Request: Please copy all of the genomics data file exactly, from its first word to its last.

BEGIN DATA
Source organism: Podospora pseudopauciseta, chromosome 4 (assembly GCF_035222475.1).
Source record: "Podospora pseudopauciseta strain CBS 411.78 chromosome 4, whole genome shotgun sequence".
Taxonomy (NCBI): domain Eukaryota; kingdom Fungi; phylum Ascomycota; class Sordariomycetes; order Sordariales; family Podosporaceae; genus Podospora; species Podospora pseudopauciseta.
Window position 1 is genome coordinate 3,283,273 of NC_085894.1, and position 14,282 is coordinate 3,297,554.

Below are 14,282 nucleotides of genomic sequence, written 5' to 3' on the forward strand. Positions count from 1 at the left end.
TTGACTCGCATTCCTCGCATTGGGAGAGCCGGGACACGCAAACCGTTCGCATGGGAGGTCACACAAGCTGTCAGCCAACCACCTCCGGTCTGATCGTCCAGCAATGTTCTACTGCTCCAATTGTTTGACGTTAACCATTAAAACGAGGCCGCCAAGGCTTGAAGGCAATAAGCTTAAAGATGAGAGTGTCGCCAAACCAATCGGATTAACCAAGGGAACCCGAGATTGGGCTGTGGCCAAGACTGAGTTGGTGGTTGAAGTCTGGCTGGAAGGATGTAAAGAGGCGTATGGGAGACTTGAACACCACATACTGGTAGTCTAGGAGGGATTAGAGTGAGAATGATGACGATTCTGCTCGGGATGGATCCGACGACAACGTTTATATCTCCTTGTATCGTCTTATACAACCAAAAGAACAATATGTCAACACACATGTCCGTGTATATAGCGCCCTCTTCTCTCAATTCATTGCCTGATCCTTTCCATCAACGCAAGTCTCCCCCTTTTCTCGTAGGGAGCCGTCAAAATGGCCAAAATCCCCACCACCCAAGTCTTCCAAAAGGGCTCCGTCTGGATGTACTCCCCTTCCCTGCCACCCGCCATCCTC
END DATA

Source organism: Podospora pseudopauciseta, chromosome 4 (assembly GCF_035222475.1).
Source record: "Podospora pseudopauciseta strain CBS 411.78 chromosome 4, whole genome shotgun sequence".
Taxonomy (NCBI): domain Eukaryota; kingdom Fungi; phylum Ascomycota; class Sordariomycetes; order Sordariales; family Podosporaceae; genus Podospora; species Podospora pseudopauciseta.
Window position 1 is genome coordinate 3,283,273 of NC_085894.1, and position 14,282 is coordinate 3,297,554.

Below are 14,282 nucleotides of genomic sequence, written 5' to 3' on the forward strand. Positions count from 1 at the left end.
TTGACTCGCATTCCTCGCATTGGGAGAGCCGGGACACGCAAACCGTTCGCATGGGAGGTCACACAAGCTGTCAGCCAACCACCTCCGGTCTGATCGTCCAGCAATGTTCTACTGCTCCAATTGTTTGACGTTAACCATTAAAACGAGGCCGCCAAGGCTTGAAGGCAATAAGCTTAAAGATGAGAGTGTCGCCAAACCAATCGGATTAACCAAGGGAACCCGAGATTGGGCTGTGGCCAAGACTGAGTTGGTGGTTGAAGTCTGGCTGGAAGGATGTAAAGAGGCGTATGGGAGACTTGAACACCACATACTGGTAGTCTAGGAGGGATTAGAGTGAGAATGATGACGATTCTGCTCGGGATGGATCCGACGACAACGTTTATATCTCCTTGTATCGTCTTATACAACCAAAAGAACAATATGTCAACACACATGTCCGTGTATATAGCGCCCTCTTCTCTCAATTCATTGCCTGATCCTTTCCATCAACGCAAGTCTCCCCCTTTTCTCGTAGGGAGCCGTCAAAATGGCCAAAATCCCCACCACCCAAGTCTTCCAAAAGGGCTCCGTCTGGATGTACTCCCCTTCCCTGCCACCCGCCATCCTC